A B C D E F G H I J K L M N O P Q R S T U V W X Y Z
A/D Converter - Analog to Digital Converter. The CCD or CMOS sensor in the camera outputs an analog voltage after detecting photons. The A/D converter turns this continuous voltage information into discrete steps of digital data.
ADU - Analog to Digital Unit. A number that represents the CCD or CMOS sensor's digital output. The number of electrons in each ADU is determined by the system gain.
Aesthetic - Relating to artistic, non-tangible, qualitative, non-quantitative, aspects of a thing or concept that evoke a pleasant appreciation or perception of beauty by the viewer without regard to monetary value or utility.
Afocal - Using a camera with its lens attached to take a picture through a telescope's eyepiece.
Airy Disk - The Airy Disk is a disk of light from a star that forms at the focal plane of an optical system instead of a point. The stars we see in the night sky are so far away that they are essentially point sources. But the image that forms at the focal plane is not a point, because the light that passes through the circular aperture opening of the telescope suffers from the effects of diffraction. Diffraction occurs because of the wave nature of light. It is called the Airy disk, after British Astronomer Royal Sir George Airy. It is also called the diffraction or spurious disk.
Algorithm - An algorithm is a series of mathematical instructions to solve a problem or produce a result in a step-by-step procedure.
Aliasing - Diagonal lines that appear stair-stepped or jagged.
Alt-azimuth - Altitude-Azimuth. A telescope that moves in two axes, one left-to-right around a turntable base, and one up and down. Any part of the sky can be located with movement in these two axes.
Amp Glow - A red glow in the corners and edges of a long exposure image caused by electrons in the metal-oxide semiconductor field-effect transistors (MOSFET) that are in the readout amplifier of the camera's sensor. Amp glow is not caused by heat, it is caused by electroluminescence. If not too severe, it can be removed by subtraction of a dark frame.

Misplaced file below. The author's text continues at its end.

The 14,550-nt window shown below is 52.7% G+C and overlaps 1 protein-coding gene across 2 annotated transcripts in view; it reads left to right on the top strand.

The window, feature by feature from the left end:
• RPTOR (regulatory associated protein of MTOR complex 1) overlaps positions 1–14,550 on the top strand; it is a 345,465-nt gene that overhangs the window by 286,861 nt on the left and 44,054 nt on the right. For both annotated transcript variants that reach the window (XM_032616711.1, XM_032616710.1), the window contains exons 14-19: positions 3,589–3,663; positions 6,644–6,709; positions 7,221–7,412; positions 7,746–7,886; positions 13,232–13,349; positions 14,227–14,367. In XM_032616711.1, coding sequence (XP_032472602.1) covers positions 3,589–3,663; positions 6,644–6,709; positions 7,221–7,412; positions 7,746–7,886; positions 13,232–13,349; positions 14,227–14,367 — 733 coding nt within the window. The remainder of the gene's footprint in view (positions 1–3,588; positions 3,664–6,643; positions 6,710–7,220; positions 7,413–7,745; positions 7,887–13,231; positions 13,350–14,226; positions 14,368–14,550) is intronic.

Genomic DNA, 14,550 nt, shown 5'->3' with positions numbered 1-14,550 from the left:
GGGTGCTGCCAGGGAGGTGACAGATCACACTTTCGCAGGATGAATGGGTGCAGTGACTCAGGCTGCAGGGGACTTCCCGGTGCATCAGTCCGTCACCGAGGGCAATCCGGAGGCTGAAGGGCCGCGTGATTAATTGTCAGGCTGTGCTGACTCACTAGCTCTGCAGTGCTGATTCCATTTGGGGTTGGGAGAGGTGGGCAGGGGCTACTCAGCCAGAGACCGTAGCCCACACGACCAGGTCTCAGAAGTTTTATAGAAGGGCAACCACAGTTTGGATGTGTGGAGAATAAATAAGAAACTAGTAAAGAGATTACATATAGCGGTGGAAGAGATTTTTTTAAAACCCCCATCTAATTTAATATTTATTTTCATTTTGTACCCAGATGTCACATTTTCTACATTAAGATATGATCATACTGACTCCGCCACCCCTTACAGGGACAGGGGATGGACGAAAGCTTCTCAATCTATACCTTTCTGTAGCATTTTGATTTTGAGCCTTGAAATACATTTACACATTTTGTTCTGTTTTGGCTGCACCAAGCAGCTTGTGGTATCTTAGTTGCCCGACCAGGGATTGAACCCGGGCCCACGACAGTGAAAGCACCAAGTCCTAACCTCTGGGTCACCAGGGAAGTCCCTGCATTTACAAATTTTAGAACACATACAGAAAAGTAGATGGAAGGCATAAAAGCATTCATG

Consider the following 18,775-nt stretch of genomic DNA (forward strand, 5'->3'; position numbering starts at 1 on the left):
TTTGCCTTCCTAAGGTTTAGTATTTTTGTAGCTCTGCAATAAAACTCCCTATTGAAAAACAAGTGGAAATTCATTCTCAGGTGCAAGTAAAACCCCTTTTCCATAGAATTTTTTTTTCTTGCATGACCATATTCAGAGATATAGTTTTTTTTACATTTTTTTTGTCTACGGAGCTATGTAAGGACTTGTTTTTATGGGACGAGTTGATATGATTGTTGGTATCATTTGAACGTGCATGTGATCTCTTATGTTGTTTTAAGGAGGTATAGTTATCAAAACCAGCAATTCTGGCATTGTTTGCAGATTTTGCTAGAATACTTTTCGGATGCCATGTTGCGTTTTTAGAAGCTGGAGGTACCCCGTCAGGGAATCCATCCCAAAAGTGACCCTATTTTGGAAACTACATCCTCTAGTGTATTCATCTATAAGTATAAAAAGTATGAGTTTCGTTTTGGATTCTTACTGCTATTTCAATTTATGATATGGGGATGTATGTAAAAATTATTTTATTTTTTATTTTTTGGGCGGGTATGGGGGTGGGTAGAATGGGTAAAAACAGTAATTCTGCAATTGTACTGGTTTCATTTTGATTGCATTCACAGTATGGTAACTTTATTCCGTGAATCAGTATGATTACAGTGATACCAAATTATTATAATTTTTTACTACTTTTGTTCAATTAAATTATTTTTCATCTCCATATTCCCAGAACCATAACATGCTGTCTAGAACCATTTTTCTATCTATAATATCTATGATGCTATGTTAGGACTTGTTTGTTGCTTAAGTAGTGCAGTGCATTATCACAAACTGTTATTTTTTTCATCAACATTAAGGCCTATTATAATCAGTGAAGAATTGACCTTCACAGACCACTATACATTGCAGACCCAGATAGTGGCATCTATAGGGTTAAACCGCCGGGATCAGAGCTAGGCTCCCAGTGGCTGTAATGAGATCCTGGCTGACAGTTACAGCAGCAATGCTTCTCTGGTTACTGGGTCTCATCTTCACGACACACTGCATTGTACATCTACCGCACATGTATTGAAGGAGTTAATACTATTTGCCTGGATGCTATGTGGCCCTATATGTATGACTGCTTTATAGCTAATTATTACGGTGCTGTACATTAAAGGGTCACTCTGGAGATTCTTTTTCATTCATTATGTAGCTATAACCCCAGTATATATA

Analog - Continuously varying information that represents an infinite number of values. Analog data is usually sampled in a discrete, finite number of steps before it is turned into digital data.
Aperture - The size of the opening that lets light into a camera lens, which can usually be adjusted and changed. In a telescope, the aperture is usually fixed, and is defined by the size of the primary mirror or objective lens.
Array - A grid or rectangular arrangement of elements. In a digital camera it refers to arrangement of individual pixels in a sensor. The array size is specified by the number of pixels in the x and y dimensions of the chip, for example, the Canon 20Da has an array size of 3504 x 2336 pixels, or 8,185,34 total pixels.
Artifacts - Artificial, spurious defects in an image that were not part of the original image or data.
Autoguider - A separate CCD or Webcam that is used to send corrections to the telescope's mounting to guide or follow the stars with high accuracy to compensate for inaccuracies in the mount's tracking.
Averaging - adding together a number of frames and dividing by the total. Averaging many frames together increases the signal-to-noise ratio in an image by the square root of the total number of images used. It works because the signal, which is constant, is reinforced, while the noise, which is random, is averaged out.